NASA, FAA working together to ensure healthy future for commercial space travel

In today's Federal Newscast, with commercial space travel gaining momentum, NASA and the FAA are detailing how they'll support it.

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  • With commercial space travel gaining momentum, NASA and the FAA are detailing how they will support this future. The two agencies signed an agreement laying out how they both work with the commercial sector to transport government and non-government passengers, cargo and payloads for both orbital and suborbital missions. The memorandum of understanding (MOU)  explains how NASA and the FAA will develop a framework for human spaceflight that avoids conflicts and adheres to standards that promote growth and innovation. The agreement also covers four other areas including safety, medical and suborbital spaceflight.
  • Some employees at the Environmental Protection Agency will have a new telework policy whenever EPA resumes more normal work schedules. EPA Administrator Andrew Wheeler eliminated the requirement for employees to work in the office at least three days a week. Employees on a compressed or flexible work schedule can telework up to two days a week. But the new policy only applies to non-bargaining unit employees. An EPA spokesman says the goal is to offer the new policy to everyone. But the American Federation of Government Employees filed an unfair labor practice charge with the agency over recent telework discussions.
  • It took longer than normal, but the Office of Personnel Management announced the start of a customary transition activity. OPM is temporarily pausing the hiring of new members to the Senior Executive Service. The hiring freeze went into effect Friday, 12 days before the Inauguration. It’s supposed to give incoming agency heads the time and space to make decisions about their executive resources during the transition. Similar hiring freezes have gone into effect earlier during past presidential transitions. (Federal News Network)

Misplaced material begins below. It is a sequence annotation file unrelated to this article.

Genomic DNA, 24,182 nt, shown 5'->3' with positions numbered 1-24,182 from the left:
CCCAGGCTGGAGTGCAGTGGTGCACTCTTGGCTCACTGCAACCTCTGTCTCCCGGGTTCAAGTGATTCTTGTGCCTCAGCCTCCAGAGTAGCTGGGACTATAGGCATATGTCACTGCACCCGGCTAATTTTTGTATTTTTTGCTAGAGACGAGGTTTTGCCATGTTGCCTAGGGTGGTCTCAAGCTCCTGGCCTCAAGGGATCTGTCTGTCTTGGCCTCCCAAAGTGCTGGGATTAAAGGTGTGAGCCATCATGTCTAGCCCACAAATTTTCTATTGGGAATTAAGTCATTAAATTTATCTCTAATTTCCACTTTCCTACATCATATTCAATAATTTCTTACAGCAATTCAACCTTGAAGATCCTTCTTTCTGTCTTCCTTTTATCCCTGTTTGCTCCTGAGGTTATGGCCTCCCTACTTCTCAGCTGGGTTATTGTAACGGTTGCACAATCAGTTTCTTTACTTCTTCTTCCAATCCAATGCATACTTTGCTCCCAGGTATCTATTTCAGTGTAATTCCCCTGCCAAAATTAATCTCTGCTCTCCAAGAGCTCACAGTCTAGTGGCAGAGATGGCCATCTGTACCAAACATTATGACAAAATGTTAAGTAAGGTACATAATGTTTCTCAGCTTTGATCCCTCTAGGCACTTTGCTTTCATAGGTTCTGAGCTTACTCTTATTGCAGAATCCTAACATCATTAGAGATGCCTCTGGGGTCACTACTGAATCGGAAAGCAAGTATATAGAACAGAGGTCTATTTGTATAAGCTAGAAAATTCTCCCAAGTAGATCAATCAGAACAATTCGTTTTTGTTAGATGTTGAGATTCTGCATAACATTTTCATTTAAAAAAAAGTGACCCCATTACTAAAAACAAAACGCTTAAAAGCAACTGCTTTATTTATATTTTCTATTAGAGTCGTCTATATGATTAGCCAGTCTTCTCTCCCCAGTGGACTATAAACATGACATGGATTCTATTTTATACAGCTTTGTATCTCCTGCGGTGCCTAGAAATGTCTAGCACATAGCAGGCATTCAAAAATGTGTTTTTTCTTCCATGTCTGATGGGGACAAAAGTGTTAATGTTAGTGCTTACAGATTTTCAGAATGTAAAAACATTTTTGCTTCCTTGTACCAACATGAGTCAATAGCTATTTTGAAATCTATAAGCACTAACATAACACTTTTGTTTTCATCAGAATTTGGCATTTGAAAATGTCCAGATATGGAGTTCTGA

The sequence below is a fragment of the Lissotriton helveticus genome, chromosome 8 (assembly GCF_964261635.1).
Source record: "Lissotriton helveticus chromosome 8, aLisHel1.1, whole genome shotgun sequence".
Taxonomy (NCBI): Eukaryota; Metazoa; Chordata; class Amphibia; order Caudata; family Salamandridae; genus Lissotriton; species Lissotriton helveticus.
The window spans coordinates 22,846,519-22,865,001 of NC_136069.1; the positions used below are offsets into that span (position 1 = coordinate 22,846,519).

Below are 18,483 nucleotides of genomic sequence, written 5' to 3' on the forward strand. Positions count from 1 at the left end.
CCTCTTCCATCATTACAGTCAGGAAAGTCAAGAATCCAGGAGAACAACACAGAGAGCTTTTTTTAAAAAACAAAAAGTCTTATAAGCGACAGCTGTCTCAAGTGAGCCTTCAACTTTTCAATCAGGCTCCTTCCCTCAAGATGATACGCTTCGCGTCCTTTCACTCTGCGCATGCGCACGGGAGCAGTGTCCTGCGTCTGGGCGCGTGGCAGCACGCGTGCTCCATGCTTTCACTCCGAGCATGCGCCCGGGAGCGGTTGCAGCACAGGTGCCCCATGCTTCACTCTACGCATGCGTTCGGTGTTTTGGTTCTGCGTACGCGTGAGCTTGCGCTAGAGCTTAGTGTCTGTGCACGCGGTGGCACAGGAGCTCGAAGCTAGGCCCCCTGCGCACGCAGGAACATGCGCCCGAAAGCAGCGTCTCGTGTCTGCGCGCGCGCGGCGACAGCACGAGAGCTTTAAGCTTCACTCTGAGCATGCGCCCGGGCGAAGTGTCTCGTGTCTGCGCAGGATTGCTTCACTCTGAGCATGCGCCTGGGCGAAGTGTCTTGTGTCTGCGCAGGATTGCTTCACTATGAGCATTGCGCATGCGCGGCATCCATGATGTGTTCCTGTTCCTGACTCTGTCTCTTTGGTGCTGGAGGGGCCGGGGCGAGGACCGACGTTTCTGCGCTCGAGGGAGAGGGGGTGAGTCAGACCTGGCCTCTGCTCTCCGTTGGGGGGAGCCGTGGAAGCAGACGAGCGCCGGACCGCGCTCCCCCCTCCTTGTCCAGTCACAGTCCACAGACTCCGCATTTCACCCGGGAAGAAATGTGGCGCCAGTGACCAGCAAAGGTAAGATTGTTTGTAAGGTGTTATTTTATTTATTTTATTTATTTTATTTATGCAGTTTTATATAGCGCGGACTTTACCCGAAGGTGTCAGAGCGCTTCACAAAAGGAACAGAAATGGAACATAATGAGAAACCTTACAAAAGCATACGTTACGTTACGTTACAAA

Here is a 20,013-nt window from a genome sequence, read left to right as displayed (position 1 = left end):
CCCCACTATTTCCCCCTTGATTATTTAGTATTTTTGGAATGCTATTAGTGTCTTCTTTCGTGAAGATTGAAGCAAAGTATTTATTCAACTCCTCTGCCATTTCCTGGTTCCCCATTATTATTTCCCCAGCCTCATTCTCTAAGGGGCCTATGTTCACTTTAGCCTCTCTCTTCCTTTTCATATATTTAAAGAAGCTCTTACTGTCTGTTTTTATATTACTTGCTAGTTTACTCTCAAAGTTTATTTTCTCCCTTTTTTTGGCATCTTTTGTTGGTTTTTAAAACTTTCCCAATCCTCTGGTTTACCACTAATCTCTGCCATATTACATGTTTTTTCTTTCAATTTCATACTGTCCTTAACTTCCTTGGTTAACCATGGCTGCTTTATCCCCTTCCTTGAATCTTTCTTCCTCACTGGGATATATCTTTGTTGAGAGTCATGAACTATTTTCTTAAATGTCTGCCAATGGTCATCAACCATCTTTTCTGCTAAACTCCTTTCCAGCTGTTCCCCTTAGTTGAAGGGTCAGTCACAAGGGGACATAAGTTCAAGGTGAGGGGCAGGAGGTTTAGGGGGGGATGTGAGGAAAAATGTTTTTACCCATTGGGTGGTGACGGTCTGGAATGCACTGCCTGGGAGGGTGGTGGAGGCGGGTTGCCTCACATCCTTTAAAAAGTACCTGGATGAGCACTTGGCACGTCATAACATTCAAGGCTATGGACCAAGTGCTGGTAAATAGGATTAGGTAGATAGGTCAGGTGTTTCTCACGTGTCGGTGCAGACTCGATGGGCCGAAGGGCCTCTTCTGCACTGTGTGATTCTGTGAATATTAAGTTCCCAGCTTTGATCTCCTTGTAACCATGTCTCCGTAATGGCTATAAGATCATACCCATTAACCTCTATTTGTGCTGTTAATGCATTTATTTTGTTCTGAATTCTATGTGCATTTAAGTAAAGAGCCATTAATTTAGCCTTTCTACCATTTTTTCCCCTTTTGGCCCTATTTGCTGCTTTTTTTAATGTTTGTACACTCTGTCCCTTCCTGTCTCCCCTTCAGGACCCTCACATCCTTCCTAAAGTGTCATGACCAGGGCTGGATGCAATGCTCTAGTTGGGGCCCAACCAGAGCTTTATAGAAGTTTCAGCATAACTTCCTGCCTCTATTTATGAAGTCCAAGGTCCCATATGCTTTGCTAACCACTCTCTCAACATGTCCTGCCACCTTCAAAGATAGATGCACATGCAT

• The Small Business Administration is gearing up for the second round of its Paycheck Protection Program. SBA will approve up to $284 billion in forgivable business loans in this round, meant to cover payroll costs, as well as rent and mortgage payments for businesses. SBA says this second round of PPP loans are available to new borrowers and certain businesses that received a loan in the first round. SBA has already issued more than 5 million loans worth $525 billion.
  • The top National Guard official has reached out to all 50 states, asking how their forces might be able to help with security on Inauguration Day. The National Guard Bureau says 6,200 members of the guard from five states have already been activated in the aftermath of last week’s Capitol riot. DoD currently plans to station 850 guardsmen on Capitol Hill. 90 more will be posted at various checkpoints, and 150 are expected to serve as a quick-reaction force for the U.S. Park Police. Army Secretary Ryan McCarthy says DoD is also debating whether to allow National Guard members to carry weapons during their activation in the nation’s capital. (Federal News Network)